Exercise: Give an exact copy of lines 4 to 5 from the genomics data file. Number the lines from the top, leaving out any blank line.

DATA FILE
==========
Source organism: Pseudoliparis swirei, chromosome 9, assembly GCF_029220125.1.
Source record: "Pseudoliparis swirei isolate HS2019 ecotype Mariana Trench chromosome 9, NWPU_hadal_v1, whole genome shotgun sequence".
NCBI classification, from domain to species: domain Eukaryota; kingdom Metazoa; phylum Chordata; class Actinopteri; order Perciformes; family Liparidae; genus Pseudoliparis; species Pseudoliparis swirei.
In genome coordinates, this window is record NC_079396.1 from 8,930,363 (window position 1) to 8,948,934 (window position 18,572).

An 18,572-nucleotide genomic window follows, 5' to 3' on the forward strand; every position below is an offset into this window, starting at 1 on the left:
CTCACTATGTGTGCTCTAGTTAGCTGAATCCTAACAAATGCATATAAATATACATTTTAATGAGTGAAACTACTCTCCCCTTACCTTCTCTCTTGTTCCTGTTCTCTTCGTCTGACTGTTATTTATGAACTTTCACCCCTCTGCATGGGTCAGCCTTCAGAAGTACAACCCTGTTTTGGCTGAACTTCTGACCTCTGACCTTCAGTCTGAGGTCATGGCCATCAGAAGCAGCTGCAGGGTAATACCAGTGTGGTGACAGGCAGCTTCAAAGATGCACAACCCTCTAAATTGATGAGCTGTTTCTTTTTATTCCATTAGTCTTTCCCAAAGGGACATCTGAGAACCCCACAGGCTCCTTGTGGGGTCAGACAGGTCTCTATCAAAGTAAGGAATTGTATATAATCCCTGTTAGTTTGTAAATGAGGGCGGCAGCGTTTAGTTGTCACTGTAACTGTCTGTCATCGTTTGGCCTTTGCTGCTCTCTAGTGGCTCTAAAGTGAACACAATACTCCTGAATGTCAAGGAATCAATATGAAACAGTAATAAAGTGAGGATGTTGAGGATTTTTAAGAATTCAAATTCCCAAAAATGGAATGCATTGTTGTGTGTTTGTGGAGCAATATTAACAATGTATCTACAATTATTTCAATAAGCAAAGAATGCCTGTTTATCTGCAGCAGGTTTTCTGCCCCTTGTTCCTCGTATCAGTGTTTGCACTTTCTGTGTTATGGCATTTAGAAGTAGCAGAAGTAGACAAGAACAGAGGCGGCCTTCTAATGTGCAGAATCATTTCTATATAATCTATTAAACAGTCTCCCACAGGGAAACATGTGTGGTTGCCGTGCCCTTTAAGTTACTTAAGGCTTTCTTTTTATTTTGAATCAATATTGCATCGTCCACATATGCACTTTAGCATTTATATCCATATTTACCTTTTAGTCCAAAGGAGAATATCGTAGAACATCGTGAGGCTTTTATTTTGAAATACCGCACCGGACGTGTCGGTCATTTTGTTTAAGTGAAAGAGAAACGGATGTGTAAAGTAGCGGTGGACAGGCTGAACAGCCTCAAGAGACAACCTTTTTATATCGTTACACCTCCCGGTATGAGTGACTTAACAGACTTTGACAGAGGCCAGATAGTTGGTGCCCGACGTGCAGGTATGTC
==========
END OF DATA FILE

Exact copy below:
In genome coordinates, this window is record NC_079396.1 from 8,930,363 (window position 1) to 8,948,934 (window position 18,572).

An 18,572-nucleotide genomic window follows, 5' to 3' on the forward strand; every position below is an offset into this window, starting at 1 on the left: